Study: CT Offers Measurement Tool for Arterial Plaque in Diabetic Patients

The journal Radiology has published online the findings of a new multicenter study entitled "Coronary Artery Plaque Volume and Obesity in Patients with Diabetes: The Factor-64 Study." which investigates the role of CT in measuring arterial plaque. It appears that computed tomography (CT) angiography imaging of the coronary arteries provides a precise evaluation of arterial plaque, potentially having a major impact on the management of diabetic patients facing an increased risk of cardiovascular events such as heart attacks.

Figure 1 (main image). Coronary artery segment anatomy. A:Segmental nomenclature for coronary artery territories;B: Full segmentation of arteries more than 2 mm in diameter; C: Segmentation in same patient shows proximal segments C1, L1, L2, and R1. 

Plaque, which forms in arterial walls, can lead to the restriction of blood flow and even rupture, causing possibly fatal heart attacks. Previous research has shown that plaque which is calcified, or stable, is less subject to rupture than non- calcified, or soft plaque. While it is possible to measure both types of coronary artery plaque via intravascular ultrasound, this method is invasive and inadequate for screening purposes. The common noninvasive alternative of coronary artery calcium (CAC) scoring with CT also has its limitations.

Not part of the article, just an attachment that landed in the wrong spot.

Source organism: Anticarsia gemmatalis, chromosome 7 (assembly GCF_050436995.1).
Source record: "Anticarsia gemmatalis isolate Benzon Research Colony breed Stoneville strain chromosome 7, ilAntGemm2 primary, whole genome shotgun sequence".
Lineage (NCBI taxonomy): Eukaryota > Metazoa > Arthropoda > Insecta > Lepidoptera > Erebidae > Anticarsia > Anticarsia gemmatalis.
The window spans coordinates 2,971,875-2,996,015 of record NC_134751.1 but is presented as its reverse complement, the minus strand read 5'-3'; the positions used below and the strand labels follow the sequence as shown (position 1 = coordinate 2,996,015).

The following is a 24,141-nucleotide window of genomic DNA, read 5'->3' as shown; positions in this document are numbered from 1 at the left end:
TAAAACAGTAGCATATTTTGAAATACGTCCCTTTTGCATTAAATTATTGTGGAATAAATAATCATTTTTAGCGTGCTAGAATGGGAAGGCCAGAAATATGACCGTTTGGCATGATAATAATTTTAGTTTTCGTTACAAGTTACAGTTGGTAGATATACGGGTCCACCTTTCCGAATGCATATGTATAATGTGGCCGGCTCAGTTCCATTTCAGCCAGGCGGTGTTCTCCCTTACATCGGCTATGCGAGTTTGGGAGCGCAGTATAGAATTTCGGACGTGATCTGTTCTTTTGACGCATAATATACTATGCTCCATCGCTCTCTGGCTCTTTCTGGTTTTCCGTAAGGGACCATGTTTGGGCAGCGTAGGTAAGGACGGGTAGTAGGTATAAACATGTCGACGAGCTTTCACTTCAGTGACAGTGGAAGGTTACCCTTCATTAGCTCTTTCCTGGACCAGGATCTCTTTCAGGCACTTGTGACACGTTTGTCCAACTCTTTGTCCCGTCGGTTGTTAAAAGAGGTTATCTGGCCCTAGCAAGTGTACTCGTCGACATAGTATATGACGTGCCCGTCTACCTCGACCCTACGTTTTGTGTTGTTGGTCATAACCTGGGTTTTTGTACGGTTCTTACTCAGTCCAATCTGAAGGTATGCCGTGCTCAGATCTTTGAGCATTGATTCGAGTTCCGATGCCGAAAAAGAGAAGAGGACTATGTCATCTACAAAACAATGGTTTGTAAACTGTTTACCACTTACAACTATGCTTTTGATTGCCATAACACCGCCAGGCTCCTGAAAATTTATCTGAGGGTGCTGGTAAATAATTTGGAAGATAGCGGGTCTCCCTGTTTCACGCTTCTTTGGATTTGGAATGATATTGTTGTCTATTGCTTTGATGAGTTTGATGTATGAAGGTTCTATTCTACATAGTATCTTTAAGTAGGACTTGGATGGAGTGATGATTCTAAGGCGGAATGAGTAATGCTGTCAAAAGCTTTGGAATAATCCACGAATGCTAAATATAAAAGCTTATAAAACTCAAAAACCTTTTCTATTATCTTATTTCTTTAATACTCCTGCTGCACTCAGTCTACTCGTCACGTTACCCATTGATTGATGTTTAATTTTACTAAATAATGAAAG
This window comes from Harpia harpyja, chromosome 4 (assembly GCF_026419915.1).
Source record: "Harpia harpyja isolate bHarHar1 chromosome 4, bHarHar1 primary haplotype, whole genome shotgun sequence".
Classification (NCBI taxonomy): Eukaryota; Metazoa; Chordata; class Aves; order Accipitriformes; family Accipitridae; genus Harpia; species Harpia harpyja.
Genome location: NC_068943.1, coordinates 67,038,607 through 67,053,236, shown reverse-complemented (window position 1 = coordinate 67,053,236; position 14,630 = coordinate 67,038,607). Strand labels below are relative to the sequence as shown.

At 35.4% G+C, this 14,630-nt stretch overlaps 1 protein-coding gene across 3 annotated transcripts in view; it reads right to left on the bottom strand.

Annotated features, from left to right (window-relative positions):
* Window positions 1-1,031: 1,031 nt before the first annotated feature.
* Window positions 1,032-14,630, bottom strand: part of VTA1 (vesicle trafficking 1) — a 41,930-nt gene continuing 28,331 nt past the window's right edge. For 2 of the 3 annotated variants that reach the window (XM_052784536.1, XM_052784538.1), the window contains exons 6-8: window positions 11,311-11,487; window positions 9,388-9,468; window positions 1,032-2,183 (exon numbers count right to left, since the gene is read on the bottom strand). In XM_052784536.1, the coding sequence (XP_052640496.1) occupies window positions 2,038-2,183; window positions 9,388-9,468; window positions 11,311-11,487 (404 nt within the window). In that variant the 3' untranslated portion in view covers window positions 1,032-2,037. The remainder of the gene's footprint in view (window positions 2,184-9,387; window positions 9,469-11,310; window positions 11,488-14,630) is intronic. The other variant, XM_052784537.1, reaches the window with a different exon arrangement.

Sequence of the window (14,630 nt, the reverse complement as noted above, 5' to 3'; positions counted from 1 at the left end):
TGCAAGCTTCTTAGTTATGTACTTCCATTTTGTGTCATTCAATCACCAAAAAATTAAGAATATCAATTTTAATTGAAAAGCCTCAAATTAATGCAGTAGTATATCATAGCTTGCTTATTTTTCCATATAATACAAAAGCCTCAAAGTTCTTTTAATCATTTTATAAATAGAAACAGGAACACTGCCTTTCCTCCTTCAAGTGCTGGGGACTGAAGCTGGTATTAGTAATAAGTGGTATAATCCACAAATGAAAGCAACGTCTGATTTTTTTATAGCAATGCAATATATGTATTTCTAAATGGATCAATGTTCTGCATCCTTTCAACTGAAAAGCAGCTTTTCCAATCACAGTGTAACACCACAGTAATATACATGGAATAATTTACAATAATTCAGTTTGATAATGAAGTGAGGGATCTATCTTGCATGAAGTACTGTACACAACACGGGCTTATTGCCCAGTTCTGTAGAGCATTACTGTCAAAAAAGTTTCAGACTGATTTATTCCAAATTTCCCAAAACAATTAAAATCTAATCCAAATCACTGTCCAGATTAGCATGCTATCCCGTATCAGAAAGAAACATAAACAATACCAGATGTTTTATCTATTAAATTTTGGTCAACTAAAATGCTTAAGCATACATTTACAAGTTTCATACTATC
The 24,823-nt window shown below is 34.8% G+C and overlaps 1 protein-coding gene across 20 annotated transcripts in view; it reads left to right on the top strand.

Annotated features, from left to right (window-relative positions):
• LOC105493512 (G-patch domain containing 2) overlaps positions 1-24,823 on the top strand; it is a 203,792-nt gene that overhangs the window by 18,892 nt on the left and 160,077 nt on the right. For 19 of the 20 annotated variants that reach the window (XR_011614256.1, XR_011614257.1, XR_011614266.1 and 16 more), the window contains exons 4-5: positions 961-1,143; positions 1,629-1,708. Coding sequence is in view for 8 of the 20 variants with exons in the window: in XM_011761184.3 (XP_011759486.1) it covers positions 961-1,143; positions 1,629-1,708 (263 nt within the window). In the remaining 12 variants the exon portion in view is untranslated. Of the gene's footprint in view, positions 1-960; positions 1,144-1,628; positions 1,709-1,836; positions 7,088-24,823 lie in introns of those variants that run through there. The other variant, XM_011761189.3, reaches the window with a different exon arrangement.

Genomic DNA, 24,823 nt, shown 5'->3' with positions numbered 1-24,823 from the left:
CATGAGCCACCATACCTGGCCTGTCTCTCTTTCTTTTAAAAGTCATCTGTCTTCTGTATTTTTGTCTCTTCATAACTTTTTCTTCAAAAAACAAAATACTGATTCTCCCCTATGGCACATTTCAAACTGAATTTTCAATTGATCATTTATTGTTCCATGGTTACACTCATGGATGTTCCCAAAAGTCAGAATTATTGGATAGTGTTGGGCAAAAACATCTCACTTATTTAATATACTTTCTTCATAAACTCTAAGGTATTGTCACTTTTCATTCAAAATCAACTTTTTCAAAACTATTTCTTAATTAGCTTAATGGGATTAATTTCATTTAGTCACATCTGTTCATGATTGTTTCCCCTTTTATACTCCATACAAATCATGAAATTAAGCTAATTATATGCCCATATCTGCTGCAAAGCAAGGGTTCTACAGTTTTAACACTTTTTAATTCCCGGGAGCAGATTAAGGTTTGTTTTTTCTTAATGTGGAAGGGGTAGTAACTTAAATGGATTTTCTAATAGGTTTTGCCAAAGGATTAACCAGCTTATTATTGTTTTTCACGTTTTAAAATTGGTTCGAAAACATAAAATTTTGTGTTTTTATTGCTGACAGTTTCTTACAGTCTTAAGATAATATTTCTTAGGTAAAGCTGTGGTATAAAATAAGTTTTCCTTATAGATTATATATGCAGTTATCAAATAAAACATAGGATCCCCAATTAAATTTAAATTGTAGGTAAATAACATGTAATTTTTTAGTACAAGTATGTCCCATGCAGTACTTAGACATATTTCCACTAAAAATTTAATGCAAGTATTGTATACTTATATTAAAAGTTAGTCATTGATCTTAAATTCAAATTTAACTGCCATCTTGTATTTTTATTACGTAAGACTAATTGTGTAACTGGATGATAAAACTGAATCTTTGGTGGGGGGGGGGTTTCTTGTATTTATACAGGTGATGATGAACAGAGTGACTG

João A.C. Lima, MD, from the cardiology division at Johns Hopkins University in Baltimore, Maryland explains that despite showing the amount of calcified plaque present in a patient, calcium scoring is not capable of measuring the component that is not calcified, this is, however, the more dangerous one.

A viable screening option, the newly emerged quantitative plaque analysis with coronary computed tomography angiography (CCTA) can provide an instant, low radiation dose image of the coronary arteries’ entire anatomical map, offering an overview of the total amount of plaque across the heart’s arteries.

The multicenter study included researchers from the National Institutes of Health (NIH) in Bethesda, the Johns Hopkins, and the Intermountain Medical Center Heart Institute in Salt Lake City. The team conducted an evaluation of CCTA in close to 225 asymptomatic diabetic patients. Significant and untimely development of coronary artery plaque is prevalent in obese people with diabetes, which makes them an ideal study group for the assessment of plaque.

To establish a coronary plaque volume index (PVI) for each patient the team of researchers measured the coronary artery wall volume and length, providing them with far greater information than simply the presence or absence of coronary stenosis (narrowing). PVI was related to age, male gender, body mass index (BMI) and duration of diabetes, and younger individuals with a shorter duration of diabetes had a greater percentage of soft plaque.